in , , , , , , ,

Massachusetts marijuana: Could fines and donations support the state’s equity program? Cannabis regulators sa – MassLive.com

With three Massachusetts marijuana companies facing fines of $200,000 or more for violations alongside uncertainty about the state budget amid the coronavirus pandemic, Shaleen Title of the Cannabis Control Commission asked her colleagues on the commission to write a letter to the legislature requesting that the agency be able to use fines and donations to support equity initiatives.

The request from Title was not part of the agenda for the commission’s monthly meeting, which was held virtually on Thursday, and instead came up during the agenda item reserved for “New business that the chairman did not anticipate at time of posting.” Title had sent a memo with her request to Chairman Steven Hoffman, Commissioners Jennifer Flanagan and Britte McBride and Executive Director Shawn Collins on July 7, after meeting agenda was posted online.

With the commission’s social equity program, the first of its kind in the industry, maintaining the same level of funding at $300,000 per year since 2017, Title wanted to see the agency request the legislature allow fines collected by the commission and donations, like from a licensee’s positive impact plan, to support equity initiatives.

A way to allow for that to happen was introduced in a bill by state Sen. Jason Lewis, which was introduced in January 2019 and sent to study earlier this year, Title explained in her memo and during the Thursday meeting. The commission currently lacks a way to accept donations made as a part of positive impact plans and, in some cases, funds are sitting unused in escrow, Title wrote.

Earlier in the meeting, the commissioners had discussed fines for three companies as well as budgeting.

“I think it is incumbent upon us, particularly at this moment when leaders at all levels, including us, are being very thoughtful about how we can be more equitable in our decision making and policy making, that we should point out this technical challenge to the legislators who charged our agency with meeting these goals and specifically included that the commission should be able to accept funds and use them because if we don’t tell them they’re never going to know,” Title said to fellow commissioners when making her case Thursday.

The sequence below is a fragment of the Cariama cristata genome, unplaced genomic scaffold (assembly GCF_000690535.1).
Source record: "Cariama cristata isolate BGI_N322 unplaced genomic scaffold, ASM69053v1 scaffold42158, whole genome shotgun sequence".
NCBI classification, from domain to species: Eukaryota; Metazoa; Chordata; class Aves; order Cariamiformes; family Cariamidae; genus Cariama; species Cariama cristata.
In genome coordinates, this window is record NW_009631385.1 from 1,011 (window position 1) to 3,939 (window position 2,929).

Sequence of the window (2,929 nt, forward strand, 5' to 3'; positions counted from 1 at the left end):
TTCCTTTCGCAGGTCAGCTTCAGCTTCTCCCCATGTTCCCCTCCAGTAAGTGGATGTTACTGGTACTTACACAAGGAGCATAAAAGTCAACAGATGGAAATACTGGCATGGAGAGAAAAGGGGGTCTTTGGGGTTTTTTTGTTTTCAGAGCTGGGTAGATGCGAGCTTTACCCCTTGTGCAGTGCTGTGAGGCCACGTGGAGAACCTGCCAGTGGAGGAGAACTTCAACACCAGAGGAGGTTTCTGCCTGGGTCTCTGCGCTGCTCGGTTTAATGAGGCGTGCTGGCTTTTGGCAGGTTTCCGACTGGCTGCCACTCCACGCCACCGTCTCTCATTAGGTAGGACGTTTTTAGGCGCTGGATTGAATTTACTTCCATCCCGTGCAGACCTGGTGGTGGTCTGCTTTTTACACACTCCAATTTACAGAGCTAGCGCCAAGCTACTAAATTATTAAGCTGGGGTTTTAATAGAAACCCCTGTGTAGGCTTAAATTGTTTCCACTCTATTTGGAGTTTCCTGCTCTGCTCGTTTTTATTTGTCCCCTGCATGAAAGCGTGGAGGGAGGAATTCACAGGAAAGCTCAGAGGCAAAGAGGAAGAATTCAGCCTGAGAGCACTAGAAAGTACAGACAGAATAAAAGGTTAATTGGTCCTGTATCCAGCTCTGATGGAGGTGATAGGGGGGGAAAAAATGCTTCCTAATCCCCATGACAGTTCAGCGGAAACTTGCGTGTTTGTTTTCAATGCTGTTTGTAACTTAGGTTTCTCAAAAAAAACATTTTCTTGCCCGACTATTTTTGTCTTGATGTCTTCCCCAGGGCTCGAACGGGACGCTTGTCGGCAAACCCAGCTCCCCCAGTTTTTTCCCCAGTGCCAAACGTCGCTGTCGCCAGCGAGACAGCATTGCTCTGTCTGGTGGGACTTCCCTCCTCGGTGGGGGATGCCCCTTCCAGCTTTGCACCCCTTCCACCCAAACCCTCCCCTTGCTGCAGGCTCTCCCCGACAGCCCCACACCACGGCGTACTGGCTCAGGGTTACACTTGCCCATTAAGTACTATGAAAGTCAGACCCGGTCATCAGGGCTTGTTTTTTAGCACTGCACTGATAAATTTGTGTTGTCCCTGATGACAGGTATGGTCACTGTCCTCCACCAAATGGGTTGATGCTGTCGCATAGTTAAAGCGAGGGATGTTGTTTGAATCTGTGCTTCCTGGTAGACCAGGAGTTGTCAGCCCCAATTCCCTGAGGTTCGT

But other commissioners felt there was not enough time to prepare to have a conversation on the topic and expressed frustration at the timing of the memo.

“Asking this agency and asking us commissioners to support a bill that was filed back in January of 2019, had a hearing in October of 2019, was sent to study on Feb. 20 and was sent to a study order with 45 other bills on Feb. 24, to me is a little late in the game,” said Flanagan, who added that she did not think a bill that had gone to study five months ago would suddenly come to the forefront.

The legislature historically finishes up its session by July 31 and it is unprecedented to go past that date, said Flanagan, who previously represented the Worcester and Middlesex District of the Massachusetts State Senate and the 4th Worcester District of the Massachusetts House of Representatives.

Title rebutted that she did bring up the topic last year.